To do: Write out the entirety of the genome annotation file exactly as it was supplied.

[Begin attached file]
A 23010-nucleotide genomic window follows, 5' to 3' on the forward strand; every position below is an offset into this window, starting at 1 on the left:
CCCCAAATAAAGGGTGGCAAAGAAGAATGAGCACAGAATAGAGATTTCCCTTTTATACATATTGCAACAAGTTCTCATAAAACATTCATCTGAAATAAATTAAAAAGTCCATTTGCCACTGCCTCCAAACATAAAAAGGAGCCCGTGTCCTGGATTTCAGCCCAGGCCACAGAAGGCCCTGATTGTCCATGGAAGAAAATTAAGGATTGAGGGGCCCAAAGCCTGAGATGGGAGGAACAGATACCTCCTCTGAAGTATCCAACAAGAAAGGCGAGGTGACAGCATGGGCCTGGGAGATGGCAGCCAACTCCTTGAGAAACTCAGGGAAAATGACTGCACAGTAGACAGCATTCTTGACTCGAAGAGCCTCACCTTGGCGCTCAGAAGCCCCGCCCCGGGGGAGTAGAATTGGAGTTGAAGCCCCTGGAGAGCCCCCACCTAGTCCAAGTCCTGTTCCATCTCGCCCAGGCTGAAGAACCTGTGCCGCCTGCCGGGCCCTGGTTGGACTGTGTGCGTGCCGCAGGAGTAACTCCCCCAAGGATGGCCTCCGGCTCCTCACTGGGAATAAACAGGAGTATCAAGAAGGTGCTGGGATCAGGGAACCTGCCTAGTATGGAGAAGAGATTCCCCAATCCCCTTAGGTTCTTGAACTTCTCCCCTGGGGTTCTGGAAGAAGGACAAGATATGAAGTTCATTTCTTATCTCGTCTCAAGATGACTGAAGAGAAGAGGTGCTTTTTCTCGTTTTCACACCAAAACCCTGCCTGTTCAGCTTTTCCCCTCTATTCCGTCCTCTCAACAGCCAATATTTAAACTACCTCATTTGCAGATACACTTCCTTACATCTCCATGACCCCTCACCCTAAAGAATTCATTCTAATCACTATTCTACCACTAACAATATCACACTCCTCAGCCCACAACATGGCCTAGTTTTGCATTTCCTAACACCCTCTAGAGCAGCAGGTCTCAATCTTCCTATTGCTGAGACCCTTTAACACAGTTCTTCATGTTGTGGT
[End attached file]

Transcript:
A 23010-nucleotide genomic window follows, 5' to 3' on the forward strand; every position below is an offset into this window, starting at 1 on the left:
CCCCAAATAAAGGGTGGCAAAGAAGAATGAGCACAGAATAGAGATTTCCCTTTTATACATATTGCAACAAGTTCTCATAAAACATTCATCTGAAATAAATTAAAAAGTCCATTTGCCACTGCCTCCAAACATAAAAAGGAGCCCGTGTCCTGGATTTCAGCCCAGGCCACAGAAGGCCCTGATTGTCCATGGAAGAAAATTAAGGATTGAGGGGCCCAAAGCCTGAGATGGGAGGAACAGATACCTCCTCTGAAGTATCCAACAAGAAAGGCGAGGTGACAGCATGGGCCTGGGAGATGGCAGCCAACTCCTTGAGAAACTCAGGGAAAATGACTGCACAGTAGACAGCATTCTTGACTCGAAGAGCCTCACCTTGGCGCTCAGAAGCCCCGCCCCGGGGGAGTAGAATTGGAGTTGAAGCCCCTGGAGAGCCCCCACCTAGTCCAAGTCCTGTTCCATCTCGCCCAGGCTGAAGAACCTGTGCCGCCTGCCGGGCCCTGGTTGGACTGTGTGCGTGCCGCAGGAGTAACTCCCCCAAGGATGGCCTCCGGCTCCTCACTGGGAATAAACAGGAGTATCAAGAAGGTGCTGGGATCAGGGAACCTGCCTAGTATGGAGAAGAGATTCCCCAATCCCCTTAGGTTCTTGAACTTCTCCCCTGGGGTTCTGGAAGAAGGACAAGATATGAAGTTCATTTCTTATCTCGTCTCAAGATGACTGAAGAGAAGAGGTGCTTTTTCTCGTTTTCACACCAAAACCCTGCCTGTTCAGCTTTTCCCCTCTATTCCGTCCTCTCAACAGCCAATATTTAAACTACCTCATTTGCAGATACACTTCCTTACATCTCCATGACCCCTCACCCTAAAGAATTCATTCTAATCACTATTCTACCACTAACAATATCACACTCCTCAGCCCACAACATGGCCTAGTTTTGCATTTCCTAACACCCTCTAGAGCAGCAGGTCTCAATCTTCCTATTGCTGAGACCCTTTAACACAGTTCTTCATGTTGTGGT